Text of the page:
Posts Tagged With: nostalgia

La Nostalgie

Nostalgia comes to all of us in various forms. A place visited, something you ate years back, a school reunion, a song. And then, something as cringe-worthy as hearing someone blow her nose.

When I set foot in France, the weather was just transitioning from autumn to winter. Could it be the climate change or could it just be that the French (or westerners to generalize) use a lot more tissues in their daily lives than Indians? Right from cleaning a food stain to wiping sweat to more intimate (t)issues that may not be worth detailing. All said, tissues are finding increased usage in India too – however, growing up (the 80’s generation and before) we have seen a lot more hankies, towels and water being used for all of the above mentioned!

So my initial reaction to hearing tram passengers in Strasbourg blow their nose vigorously for a good 2 minutes was one of horror. I mean, yes I know something is bothering you, nice pretty woman – but why be so loud and open about it? And before I knew, the elderly gentleman next to me was also blowing his nose. And another one. In a few days, horror gave way to amusement, and among other things, I self-entertained my daily commute by listening to different tones, rhythms & intensities.

Now comes the embarrassing part, but it becomes imperative that I am honest here. You know that saying “When in rome….” – well, a few weeks down the line and I was one of them. Painting a not-so-pretty rouge picture of my round nose like just every one of ’em. Blame it on the icy weather, I say!

Anyway that runny-nose phase has gone past. Two days ago, the newly-joined French intern at work blows her nose. Just like the way they all do. And I once did. And strangely enough, I stopped what I was doing, looked at her and smiled, a sense of déjà vu totally enveloping me.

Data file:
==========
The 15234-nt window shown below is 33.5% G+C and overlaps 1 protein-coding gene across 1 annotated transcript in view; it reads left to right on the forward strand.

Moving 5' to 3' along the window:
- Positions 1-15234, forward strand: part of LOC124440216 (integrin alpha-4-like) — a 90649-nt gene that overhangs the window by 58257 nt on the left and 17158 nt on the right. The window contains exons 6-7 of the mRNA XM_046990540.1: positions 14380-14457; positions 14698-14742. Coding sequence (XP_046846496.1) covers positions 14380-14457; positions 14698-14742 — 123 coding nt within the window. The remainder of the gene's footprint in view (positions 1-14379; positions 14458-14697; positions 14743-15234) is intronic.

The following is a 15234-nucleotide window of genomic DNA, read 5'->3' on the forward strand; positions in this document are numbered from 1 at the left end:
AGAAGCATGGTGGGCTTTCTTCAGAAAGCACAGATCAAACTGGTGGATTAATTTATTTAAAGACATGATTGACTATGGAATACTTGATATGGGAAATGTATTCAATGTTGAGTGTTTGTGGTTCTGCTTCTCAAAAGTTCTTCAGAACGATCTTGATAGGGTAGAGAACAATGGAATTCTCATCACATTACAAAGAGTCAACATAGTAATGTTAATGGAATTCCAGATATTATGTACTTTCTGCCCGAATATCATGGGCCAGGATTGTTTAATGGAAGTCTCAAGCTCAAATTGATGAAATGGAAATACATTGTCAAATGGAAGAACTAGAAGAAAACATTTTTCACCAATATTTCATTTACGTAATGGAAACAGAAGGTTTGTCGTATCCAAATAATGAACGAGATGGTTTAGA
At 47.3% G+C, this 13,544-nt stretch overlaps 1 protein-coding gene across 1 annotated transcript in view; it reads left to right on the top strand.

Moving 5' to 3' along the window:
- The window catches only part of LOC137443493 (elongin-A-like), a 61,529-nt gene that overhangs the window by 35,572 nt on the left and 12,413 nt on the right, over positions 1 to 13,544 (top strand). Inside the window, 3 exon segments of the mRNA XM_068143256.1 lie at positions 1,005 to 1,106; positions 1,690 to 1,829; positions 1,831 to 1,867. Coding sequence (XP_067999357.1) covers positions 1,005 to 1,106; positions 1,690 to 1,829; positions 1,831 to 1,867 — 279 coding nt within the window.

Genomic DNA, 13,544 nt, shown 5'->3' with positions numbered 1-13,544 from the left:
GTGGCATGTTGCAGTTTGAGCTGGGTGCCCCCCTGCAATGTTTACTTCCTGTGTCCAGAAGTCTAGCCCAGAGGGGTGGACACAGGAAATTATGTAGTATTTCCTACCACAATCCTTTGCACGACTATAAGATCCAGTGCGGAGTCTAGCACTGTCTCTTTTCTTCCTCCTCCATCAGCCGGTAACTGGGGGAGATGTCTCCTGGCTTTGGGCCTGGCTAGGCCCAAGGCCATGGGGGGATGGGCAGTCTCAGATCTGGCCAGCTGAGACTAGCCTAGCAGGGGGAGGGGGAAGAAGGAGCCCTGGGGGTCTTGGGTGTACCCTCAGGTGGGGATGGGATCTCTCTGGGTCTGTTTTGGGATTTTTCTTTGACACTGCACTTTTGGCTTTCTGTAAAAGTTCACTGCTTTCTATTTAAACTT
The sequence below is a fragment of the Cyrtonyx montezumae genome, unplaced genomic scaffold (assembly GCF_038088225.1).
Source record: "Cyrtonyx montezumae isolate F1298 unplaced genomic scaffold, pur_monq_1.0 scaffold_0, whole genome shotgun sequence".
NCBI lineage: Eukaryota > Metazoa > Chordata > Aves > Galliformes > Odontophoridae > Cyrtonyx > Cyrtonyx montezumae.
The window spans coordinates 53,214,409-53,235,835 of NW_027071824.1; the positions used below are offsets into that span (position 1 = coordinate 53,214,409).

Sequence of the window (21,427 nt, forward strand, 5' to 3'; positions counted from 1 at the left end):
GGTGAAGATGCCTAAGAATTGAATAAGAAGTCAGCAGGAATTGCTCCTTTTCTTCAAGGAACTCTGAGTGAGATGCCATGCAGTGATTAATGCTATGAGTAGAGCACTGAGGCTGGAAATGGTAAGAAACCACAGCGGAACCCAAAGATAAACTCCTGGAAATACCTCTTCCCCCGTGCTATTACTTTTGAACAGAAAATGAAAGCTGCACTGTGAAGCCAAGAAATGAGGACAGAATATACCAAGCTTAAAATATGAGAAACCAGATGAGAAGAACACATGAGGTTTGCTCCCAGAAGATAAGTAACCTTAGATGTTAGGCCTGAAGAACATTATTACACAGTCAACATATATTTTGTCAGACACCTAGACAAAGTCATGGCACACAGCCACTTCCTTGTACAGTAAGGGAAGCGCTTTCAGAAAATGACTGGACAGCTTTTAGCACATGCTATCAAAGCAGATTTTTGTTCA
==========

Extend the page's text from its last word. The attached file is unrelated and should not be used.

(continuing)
Strange, this nostalgia.

Categories: French chapter, India | Tags: , , | 4 Comments

The great indian rail journey

36 hours of free time.
Chai/Kapi-wallahs.
Packed food.
Cockroaches.
Green fields.
Brown rugs.
Smelly toilets.

Positive or negative, nothing can evoke a strong sense of nostalgia like that of a train journey. To me, the quintessential train journey of my childhood was that taken from Coimbatore to Bombay (yes yes, Mumbai) and back during summer vacations. Fortunately, for most of these 36 odd hour-long trips, we were able to afford a 2-tier air-conditioned coach (there were no 3-tier AC coaches then). Tamilians, Malayalis, Gujjus & Sindhis would form the majority of passengers travelling this route. Strangers would become friends by the end of the journey.

An interesting observation that sticks to my mind was the always-uniform food habits. The south indians would invariably home-pack their food. Tamarind rice and curd rice would be neatly wrapped in banana leaves & old newspapers alongside spoons and paper plates. A Bombay-bred family like ours would sometimes carry theplas (spiced Indian flat bread) in aluminum foil as well. Nothing, and I repeat NOTHING could replace Idlis (rice dumplings) smeared with chilli powder (and sugar at times) as the staple train breakfast. Buying from trains or stations was not the norm. In sharp contrast was the gujju family seated next to us. The mother (or better still grandmother) would first remove the knife, then the kairi (raw mango) which was deftly and finely chopped along with an onion. A quick mix of this with puffed rice and the masalas culminated in a delicious looking Bhel which was then distributed and consumed. And mind you, this was just the appetiser. While I recall it to be a great ‘timepass’ watching the fervour with which these folks consumed their food (and occasionally offered me as well), I must admit that it did not contribute much for the tidiness or odour of the place!

As years passed by, only overnight or half-day journeys were preferred, the one I now classify into the ‘insomniac’ and the ‘contemplative’ trips. The former being overnight sleepless train journeys where one hears atleast 4 different types of snores in various intonations and rhythms! And the latter which start early morning and reach the destination by noon/evening. These are ones where you read a book, take a nap, and contemplate life by looking at the countryside.

I think most of us Indians have gone through these varied emotions at some point in time on the train – cringing in disgust while visiting the loo, the thrill in getting off a station for a few minutes and rushing back before as the bell rings, the excitement at spotting your loved one waiting to receive you at the station or the deep-down feeling of sadness when you wave frantic good-byes as the light goes green and the train slowly chugs along to its destination.

Categories: India, Travelogue | Tags: , , | Leave a comment

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